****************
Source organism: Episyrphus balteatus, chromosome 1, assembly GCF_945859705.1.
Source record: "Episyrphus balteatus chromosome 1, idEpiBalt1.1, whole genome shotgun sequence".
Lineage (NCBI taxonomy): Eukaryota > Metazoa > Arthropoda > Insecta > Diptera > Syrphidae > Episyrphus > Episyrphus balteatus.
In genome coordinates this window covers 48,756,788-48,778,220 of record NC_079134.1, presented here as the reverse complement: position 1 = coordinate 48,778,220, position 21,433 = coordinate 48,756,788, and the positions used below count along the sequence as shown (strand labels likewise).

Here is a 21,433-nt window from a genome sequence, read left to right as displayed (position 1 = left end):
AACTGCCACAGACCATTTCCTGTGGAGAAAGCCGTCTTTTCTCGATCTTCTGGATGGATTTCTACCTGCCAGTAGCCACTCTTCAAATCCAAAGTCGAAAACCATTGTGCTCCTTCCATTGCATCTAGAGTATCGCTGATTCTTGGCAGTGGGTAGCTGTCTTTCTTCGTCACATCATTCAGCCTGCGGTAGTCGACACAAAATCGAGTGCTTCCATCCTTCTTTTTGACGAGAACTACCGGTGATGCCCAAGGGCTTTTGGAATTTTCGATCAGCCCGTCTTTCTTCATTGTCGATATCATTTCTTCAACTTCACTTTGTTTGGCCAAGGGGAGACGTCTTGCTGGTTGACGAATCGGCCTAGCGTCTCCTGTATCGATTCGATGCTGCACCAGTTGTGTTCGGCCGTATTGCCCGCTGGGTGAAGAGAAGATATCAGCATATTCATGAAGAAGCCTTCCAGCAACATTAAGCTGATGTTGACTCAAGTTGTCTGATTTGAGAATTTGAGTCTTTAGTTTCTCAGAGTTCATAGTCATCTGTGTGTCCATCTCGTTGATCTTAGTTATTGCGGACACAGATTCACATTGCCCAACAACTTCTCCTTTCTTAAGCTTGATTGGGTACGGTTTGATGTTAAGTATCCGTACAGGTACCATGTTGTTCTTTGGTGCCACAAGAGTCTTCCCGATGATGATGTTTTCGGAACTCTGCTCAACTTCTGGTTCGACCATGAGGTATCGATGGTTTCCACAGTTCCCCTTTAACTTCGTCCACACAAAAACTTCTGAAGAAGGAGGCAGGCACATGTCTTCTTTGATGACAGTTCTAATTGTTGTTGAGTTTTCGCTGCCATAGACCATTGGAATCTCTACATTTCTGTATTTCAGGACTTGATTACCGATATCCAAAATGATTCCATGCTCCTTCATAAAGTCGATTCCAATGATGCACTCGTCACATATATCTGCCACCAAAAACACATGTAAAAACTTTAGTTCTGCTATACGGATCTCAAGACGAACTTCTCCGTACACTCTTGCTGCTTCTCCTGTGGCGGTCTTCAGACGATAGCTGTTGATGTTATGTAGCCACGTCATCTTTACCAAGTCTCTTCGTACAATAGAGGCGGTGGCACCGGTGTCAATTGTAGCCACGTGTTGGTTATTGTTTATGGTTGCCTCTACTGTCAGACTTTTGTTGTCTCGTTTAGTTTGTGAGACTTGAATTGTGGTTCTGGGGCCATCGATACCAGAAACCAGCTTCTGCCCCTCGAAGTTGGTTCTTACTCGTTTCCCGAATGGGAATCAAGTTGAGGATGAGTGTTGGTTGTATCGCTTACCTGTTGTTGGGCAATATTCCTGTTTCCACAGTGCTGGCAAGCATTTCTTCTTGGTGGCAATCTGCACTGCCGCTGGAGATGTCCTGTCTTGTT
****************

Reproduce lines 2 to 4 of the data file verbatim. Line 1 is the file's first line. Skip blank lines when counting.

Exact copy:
Source record: "Episyrphus balteatus chromosome 1, idEpiBalt1.1, whole genome shotgun sequence".
Lineage (NCBI taxonomy): Eukaryota > Metazoa > Arthropoda > Insecta > Diptera > Syrphidae > Episyrphus > Episyrphus balteatus.
In genome coordinates this window covers 48,756,788-48,778,220 of record NC_079134.1, presented here as the reverse complement: position 1 = coordinate 48,778,220, position 21,433 = coordinate 48,756,788, and the positions used below count along the sequence as shown (strand labels likewise).